Jesus was in the temple to learn. But amazingly, He’s also there to teach. For, “All who heard him were astonished at his understanding and answers” (v 47). Somehow this twelve-year old boy has already acquired great wisdom and insight. And this is a sign of things to come, for later, think of how after the Sermon on the Mount, it says that “the people were astonished at his teaching, for He taught them as one having authority” (Matt 7:28-29). For God’s people, this Jesus He will be our chief Prophet and Teacher.

So maybe Joseph and Mary’s oldest son was gifted. Perhaps He was top of his class at Nazareth Primary School. Even so, any parent who reads this account understands what happens next. When Joseph and Mary finally discover Jesus, they’re overwhelmed. Mary puts the exasperated question to him, “Son, why have you done this to us? Look, your father and I have sought you anxiously” (v 48). And Christ responds to his parents very simply. He speaks of the calling He received from his Father.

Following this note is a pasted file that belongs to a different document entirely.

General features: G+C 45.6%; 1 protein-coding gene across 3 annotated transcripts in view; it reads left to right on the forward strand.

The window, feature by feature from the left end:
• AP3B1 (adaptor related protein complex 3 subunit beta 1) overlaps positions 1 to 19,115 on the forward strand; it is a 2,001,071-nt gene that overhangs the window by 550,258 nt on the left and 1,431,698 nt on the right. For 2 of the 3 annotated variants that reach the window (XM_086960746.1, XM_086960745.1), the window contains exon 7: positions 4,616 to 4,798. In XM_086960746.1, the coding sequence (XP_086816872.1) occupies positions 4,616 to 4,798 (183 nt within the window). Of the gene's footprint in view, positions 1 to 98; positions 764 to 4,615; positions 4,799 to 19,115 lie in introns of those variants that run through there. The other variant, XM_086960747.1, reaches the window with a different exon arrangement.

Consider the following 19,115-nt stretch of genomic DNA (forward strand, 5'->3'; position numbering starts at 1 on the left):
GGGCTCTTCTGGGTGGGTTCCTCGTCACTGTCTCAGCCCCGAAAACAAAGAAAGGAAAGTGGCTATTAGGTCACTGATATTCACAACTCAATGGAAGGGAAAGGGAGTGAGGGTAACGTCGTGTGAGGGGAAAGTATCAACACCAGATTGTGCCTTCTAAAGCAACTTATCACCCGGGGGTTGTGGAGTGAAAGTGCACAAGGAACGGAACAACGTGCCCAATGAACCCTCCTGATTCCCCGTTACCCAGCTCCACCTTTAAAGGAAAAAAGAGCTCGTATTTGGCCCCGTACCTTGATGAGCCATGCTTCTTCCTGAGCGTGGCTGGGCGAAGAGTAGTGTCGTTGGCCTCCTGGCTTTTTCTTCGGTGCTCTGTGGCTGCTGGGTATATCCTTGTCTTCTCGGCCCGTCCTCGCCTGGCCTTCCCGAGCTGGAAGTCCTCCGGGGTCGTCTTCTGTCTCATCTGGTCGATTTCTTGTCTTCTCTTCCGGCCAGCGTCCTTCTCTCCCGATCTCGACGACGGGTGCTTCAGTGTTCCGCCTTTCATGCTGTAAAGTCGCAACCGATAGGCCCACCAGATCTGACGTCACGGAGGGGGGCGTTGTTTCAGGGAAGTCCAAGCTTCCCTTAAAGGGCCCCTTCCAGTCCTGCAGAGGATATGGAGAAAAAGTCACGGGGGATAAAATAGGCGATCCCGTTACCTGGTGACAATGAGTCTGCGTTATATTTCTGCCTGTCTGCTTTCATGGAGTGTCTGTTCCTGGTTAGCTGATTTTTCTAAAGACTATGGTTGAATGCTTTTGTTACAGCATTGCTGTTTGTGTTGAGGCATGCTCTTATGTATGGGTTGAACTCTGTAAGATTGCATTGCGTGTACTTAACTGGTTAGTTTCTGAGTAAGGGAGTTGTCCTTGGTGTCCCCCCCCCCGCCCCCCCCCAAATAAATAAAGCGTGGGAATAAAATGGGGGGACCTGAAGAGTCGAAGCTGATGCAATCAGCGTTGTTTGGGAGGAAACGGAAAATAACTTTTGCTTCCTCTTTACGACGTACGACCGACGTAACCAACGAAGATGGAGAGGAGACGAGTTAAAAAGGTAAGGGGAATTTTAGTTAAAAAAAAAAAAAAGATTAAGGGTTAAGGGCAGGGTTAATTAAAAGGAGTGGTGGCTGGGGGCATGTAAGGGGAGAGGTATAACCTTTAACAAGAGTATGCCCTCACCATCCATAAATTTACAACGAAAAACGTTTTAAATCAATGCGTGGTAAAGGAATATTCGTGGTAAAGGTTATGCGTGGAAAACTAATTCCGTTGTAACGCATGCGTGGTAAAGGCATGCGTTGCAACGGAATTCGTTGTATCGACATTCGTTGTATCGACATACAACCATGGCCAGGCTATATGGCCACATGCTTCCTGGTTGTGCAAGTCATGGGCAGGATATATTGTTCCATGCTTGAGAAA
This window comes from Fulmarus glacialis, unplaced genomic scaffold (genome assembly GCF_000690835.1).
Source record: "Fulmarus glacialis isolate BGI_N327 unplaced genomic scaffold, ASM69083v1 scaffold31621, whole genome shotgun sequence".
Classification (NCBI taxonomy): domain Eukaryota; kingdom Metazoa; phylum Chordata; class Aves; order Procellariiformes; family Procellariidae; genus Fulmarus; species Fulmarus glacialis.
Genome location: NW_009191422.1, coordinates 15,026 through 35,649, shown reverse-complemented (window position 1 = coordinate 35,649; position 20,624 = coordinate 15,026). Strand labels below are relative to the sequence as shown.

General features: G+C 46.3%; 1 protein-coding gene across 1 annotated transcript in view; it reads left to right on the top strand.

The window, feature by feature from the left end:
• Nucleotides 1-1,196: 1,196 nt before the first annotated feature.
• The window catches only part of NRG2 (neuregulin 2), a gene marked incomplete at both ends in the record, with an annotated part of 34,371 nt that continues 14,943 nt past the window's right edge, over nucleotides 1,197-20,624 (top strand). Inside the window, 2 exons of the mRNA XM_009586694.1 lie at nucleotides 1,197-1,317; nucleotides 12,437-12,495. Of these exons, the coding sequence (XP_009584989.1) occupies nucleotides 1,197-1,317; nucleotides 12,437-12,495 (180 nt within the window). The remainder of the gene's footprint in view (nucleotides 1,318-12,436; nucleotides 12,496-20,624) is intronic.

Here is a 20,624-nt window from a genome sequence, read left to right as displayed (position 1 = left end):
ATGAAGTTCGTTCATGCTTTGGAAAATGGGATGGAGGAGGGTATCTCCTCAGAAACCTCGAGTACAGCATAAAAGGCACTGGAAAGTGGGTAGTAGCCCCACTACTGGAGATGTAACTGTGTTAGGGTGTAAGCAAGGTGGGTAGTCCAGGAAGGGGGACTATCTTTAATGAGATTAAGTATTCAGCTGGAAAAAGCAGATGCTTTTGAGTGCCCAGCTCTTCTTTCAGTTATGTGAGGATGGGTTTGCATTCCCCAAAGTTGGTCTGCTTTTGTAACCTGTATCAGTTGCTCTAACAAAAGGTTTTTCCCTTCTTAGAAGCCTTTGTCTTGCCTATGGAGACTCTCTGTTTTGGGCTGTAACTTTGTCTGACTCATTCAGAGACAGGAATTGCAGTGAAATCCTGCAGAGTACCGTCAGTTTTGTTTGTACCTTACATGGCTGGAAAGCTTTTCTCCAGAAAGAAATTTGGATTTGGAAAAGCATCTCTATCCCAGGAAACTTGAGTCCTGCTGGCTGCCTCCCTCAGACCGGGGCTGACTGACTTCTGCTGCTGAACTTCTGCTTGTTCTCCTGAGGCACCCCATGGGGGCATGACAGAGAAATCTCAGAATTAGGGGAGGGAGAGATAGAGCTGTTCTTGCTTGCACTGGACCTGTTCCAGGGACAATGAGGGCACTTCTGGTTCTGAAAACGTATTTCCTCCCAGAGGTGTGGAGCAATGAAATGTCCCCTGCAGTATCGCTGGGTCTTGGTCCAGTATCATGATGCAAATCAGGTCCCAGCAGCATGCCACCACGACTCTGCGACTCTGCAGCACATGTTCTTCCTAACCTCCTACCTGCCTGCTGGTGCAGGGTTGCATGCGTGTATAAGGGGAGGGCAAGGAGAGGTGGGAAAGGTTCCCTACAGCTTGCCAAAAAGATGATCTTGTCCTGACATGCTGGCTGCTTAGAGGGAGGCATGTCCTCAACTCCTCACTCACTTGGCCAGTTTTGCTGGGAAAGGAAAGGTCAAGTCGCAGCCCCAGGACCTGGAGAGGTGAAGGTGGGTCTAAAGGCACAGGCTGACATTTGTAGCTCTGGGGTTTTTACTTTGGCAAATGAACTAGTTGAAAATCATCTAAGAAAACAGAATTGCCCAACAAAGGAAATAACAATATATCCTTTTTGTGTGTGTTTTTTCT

2) the calling received from his Father: “Why did you seek me? Did you not know that I must be about my Father’s business?” (v 49). This isn’t back-talk from the boy Jesus, but in these words there’s a world of meaning. He speaks of the Messiah’s mission on earth, and his devotion to his calling: He’s got to be occupied with the saving plan of God the Father.

Yet Joseph and Mary don’t understand. They don’t understand, because they’ve overlooked the subtle difference between Mary’s question and his answer. She had said, “Your father and I have sought you…” Yet Jesus speaks of a different Father entirely. He speaks of needing to be “about my Father’s business.” He hadn’t run away from Mom and Dad; rather, He had gone home, to his Father’s house.

Pay attention to these remarkable words. For remember how old Jesus is—how young He is! He’s twelve, barely the age of maturity in Israel. But already He knows that He has a special relationship to the heavenly Father. Mary had been told years before that this child will be “Son of the Most High.” In some way the boy had already come to realize this truth, that He and the Father in heaven were one.

And here at the temple, He could be near his Father, worshiping and praying and learning. He’s actually amazed that his parents don’t realize this. For Christ understands that this single thing was his priority as the Son—his life’s calling. Like He said years later, “My food is to do the will of him who sent me, and to finish his work” (John 4:34).